Posted by on Mar 2, 2011 in Website Development |

Your primary goal as a web designer is to hook users and keep them, so reading the following points below should assist you in not losing them by annoying them! These irritations are enough to have them move on and keep browsing. Link after link after link If a user has to click more than 3 times to find what they are looking for, maybe your site is not set up efficiently. Misleading Links It’s both annoying and frustrating for a user to click a link to a web page he desires only to be led to an entirely new site, of which they have no interest. It is a waste of time, and very annoying to the site’s users. If you wish to lose your visitors, this is one sure way. Grey text on white Grey text on white backgrounds is simply harder to read than black text on white backgrounds. Sound! Music and podcasts that start automatically annoy the user. They will listen to it when they are ready to do so. Pop ups Many people don’t enjoy having to close the window on every single page that they visit. Especially when they are built to overlay content which the user may be trying to read. Leave them as a static link built into the content design and the user will click it when they need to. Typography No-one wants to see carnival styled writing on a website regarding funeral parlours! Think of the relevance and the style most suitable. Unable to re-size text Users of all ages make use of computers and some have vision problems. It is terribly frustrating when one cannot use the re-size or zoom in to get the text to be able to read it. Too many graphics Believe it or not, many still have slow connections. Putting too many graphics on your page, or anything else design-wise that slows the pages down, and you are sure to lose the user. A few extras for good measure 3-D advertising that jumps out when the mouse goes near it. Sites that use new adobe versions and want you to upgrade to use the site. Sites that use new Java and pester you to download the latest version to use their site. Css built sites that jump all over the place until all the downloads are finished. Css/xml/flash sign-in panels that are not part of the page so login software doesn’t work. Please follow and like...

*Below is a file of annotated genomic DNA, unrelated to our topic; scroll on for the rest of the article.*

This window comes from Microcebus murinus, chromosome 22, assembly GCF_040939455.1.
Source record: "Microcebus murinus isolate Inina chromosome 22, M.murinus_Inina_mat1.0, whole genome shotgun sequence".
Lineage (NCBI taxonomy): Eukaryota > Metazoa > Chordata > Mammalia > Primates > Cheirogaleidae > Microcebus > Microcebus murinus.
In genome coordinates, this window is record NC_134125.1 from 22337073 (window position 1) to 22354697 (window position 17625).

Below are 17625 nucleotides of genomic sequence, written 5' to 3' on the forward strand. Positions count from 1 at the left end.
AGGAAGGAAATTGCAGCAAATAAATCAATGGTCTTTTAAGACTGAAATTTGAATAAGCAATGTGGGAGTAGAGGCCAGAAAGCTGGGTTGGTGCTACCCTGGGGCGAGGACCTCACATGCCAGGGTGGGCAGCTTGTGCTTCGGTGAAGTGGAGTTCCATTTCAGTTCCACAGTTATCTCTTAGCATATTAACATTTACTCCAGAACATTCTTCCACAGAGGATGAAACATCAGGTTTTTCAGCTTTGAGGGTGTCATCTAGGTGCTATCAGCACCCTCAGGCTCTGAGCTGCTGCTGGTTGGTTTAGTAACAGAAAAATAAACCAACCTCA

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How to centre your CSS layout inside a web browser

Posted by on Jan 20, 2011 in Website Development |

This article is part of a series about website design and the basics of creating a CSS (cascading style sheet) layout in Dreamweaver. In the previous articles we discussed how to create Div’s, change the sizes and how to create “nested Div’s” (a Div inside a Div). This article will focus on how to centre your CSS layout inside a web browser. If you’ve worked with table-based layouts before, you’ll know that centering your layout is relatively easy. CSS, however, can become a little bit more complicated. When browsing the internet for tutorials on this, you will find there are a few different techniques. The technique we are going to show you is the only sure way to get your layout centred every time, in every condition and in every browser. Step 1 Down at the bottom of the CSS Styles panel, you need to create a new CSS rule (click on the third icon from the bottom right of the menu in this panel). A dialogue box will pop up – select “Tag”’ as the Selector Type. Change the Tag to “body” and press OK. A dialogue box called “CSS Rule definition for body” will pop up. The only property that this tag will have needs to be changed in the Block category, set the text alignment to “Center” and click OK. Step 2 Now we are going to wrap our entire layout inside one single master Div. This happens inside the Code. Look for your opening <body> tag (give yourself some space to work so hit Enter a few times). Put your curser inside the white space and click on Insert at the top of the page – click on Layout Objects and then Div Tags in this drop-down menu. A dialogue box will pop up, click on New CSS Style, check the Advanced Sector Type and change the name of the Selector to #Master and press OK. Another dialogue box will pop up and there are a number of definitions to set: Within the Box category: In the Margin definitions, uncheck the “Same for all” box and set the positions as follows (Top = 0; Right = auto; Bottom = 0; Left = auto). Within the Positioning category: The type should be set as Relative, Width = 990, leave the Height value empty (we’re going to allow the content to determine the height), Top = 0 and Left = 0, click on OK. Step 3 Inside the code, highlight the following line: <div id=#Master”> Content for id “Master” Goes Here </div>. This is “dummy content”, so delete the “Content for id “Master” Goes Here” sentence and then cut the closing Div tag – </div> – and...